If you live in a state that operates a nuclear power plant you should make it your responsibility to see that these plants that are in operation are being checked and are meeting the safety guidelines that have been established. Don't assume that your government is taking care of this for you. They are not!

There was a time when I believed that nuclear power was a viable energy resource, I no longer believe that, the long-term risks that come with nuclear power grossly out-weigh the advantages. Nuclear waste, used (spent) fuel needs to be stored and transported safely. The more nuclear power plants the more spent fuel there will be to be stored.

Current nuclear plants are old, no new plants have been built in the United States since the Three Mile Island accident in 1979. Long before the recent incident in Japan there have been discussions of the pros and cons of nuclear energy. Again, it is your responsibility to read the arguments and decide if it is a good thing or not. Don't sit back and think that the government is just thinking of YOUR safety when these decisions are made. Energy is BIG business, powered by BIG money and when BIG money gets to Washington it speaks with a  BIG force to Congress.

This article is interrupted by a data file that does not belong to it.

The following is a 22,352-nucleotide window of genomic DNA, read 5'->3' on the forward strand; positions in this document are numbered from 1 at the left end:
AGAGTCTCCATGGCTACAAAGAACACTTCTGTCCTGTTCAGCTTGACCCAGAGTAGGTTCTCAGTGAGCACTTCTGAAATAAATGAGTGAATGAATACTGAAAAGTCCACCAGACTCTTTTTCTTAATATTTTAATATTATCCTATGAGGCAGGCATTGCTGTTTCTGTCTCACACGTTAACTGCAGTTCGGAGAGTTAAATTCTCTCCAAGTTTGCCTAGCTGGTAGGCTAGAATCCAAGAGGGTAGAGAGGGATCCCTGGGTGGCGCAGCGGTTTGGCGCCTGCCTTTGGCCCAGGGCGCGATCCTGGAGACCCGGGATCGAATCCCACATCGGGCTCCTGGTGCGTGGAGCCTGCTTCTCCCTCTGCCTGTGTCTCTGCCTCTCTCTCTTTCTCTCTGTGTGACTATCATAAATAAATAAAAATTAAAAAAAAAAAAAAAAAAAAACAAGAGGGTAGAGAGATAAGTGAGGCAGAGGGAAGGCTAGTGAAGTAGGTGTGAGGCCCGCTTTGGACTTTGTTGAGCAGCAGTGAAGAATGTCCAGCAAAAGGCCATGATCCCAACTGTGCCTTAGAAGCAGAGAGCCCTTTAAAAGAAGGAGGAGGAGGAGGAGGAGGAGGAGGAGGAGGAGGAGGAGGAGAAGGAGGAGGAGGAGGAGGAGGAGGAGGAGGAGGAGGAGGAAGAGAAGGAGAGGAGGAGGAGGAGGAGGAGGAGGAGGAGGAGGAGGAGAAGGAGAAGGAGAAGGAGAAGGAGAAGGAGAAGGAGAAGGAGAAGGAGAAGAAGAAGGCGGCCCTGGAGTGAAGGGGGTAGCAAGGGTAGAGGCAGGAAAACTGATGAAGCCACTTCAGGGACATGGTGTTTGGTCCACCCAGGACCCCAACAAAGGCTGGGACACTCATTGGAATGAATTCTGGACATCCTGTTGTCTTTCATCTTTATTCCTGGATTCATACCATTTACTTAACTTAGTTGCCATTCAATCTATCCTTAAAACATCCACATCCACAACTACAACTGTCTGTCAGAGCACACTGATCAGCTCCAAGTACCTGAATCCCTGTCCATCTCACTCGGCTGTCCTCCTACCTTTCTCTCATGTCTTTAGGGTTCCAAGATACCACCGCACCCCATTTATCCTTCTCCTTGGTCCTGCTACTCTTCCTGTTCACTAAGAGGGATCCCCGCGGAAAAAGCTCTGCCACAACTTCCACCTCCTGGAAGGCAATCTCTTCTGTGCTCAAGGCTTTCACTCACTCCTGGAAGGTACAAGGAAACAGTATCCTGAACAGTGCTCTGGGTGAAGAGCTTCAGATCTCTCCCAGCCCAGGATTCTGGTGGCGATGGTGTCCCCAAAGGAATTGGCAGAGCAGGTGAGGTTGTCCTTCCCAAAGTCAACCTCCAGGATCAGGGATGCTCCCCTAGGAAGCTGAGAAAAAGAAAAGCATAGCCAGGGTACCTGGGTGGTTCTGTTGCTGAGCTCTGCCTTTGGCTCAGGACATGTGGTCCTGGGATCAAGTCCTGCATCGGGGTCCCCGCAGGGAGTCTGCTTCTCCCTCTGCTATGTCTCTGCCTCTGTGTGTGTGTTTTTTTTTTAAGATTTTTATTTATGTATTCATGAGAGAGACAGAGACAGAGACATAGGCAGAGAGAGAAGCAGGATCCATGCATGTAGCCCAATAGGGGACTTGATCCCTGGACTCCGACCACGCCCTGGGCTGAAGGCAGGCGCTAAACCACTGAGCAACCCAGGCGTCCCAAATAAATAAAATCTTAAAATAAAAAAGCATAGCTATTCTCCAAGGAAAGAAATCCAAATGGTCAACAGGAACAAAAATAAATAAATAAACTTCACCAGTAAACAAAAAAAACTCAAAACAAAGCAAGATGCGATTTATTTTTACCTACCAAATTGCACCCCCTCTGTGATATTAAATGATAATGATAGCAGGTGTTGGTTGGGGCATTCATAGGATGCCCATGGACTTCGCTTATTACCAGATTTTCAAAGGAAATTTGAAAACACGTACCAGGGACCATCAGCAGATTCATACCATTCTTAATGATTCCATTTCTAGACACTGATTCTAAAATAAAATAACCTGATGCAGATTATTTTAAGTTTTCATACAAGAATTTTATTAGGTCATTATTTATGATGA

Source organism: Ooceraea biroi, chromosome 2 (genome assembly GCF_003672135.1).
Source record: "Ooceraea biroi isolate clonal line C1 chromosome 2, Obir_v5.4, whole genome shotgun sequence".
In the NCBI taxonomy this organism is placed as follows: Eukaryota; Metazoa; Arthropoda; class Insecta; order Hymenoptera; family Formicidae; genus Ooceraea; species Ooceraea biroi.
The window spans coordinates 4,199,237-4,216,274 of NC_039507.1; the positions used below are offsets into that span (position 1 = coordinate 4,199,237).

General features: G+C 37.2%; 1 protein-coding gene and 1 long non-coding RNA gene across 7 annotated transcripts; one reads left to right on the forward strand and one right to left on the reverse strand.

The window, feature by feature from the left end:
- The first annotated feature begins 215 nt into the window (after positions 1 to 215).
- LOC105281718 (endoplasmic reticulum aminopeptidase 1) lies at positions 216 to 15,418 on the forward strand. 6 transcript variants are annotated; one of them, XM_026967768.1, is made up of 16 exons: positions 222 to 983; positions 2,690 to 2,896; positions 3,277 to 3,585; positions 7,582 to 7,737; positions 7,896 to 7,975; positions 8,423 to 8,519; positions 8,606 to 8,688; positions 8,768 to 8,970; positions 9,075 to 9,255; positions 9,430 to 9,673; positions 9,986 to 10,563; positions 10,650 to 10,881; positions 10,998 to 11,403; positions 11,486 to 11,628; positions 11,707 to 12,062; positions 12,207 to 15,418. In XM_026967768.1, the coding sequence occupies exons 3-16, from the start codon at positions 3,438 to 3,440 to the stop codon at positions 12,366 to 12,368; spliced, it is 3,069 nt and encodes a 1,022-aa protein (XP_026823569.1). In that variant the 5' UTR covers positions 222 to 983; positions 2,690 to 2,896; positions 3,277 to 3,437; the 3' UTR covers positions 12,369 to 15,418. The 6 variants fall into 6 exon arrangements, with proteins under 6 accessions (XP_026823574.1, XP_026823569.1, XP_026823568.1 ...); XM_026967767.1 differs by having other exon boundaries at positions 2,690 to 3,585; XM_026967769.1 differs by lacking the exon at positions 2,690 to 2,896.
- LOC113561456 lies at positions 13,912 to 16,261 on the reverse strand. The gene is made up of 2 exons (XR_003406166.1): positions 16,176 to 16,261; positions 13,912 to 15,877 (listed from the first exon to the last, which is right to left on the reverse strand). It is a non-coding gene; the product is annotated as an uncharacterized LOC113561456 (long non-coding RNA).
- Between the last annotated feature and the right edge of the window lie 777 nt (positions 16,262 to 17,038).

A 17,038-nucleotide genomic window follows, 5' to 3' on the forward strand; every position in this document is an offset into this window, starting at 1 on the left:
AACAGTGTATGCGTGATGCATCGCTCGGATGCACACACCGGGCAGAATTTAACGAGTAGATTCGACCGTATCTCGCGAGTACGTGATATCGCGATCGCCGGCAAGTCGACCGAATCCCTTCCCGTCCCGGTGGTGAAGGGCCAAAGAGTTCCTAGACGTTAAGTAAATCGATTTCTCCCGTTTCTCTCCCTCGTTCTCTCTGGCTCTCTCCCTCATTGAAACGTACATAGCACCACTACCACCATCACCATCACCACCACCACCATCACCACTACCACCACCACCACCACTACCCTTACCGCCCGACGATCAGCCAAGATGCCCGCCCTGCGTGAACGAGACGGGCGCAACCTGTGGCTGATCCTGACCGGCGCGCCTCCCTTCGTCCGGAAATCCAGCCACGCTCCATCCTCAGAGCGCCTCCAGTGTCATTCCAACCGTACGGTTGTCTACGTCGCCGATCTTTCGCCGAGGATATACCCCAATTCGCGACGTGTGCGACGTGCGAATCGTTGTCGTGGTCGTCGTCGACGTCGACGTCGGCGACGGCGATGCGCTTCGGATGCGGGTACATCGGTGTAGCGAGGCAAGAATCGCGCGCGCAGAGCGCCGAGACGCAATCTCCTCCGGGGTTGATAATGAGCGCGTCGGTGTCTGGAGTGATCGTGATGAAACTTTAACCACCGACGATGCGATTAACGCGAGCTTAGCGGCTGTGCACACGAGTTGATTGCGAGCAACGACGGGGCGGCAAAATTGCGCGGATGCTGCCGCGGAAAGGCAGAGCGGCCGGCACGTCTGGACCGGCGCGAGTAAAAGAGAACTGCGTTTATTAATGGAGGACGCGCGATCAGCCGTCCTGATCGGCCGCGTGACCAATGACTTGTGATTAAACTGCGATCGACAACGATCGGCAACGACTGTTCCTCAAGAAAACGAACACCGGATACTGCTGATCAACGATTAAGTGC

If you agree that nuclear energy is not the way to go then work to see that new plants in your area are not built, check to see that plants currently in operation are meeting safety standards and work to get current plants shut down as soon as possible.

If you think nuclear energy is the way of the future then it is your responsibility to see that all safety standards are met. When accidents happened radiation isn't choosey and  exposure is never a good thing. It is not good for humans, not good for plants, not good for animals. Do your homework and read the facts. You owe it to yourself, your family, your community and planet Earth!

For more information read Scientific American's article Safety Concerns Often Amount to Status Quo at U.S. Nuclear Industry's Aging Reactors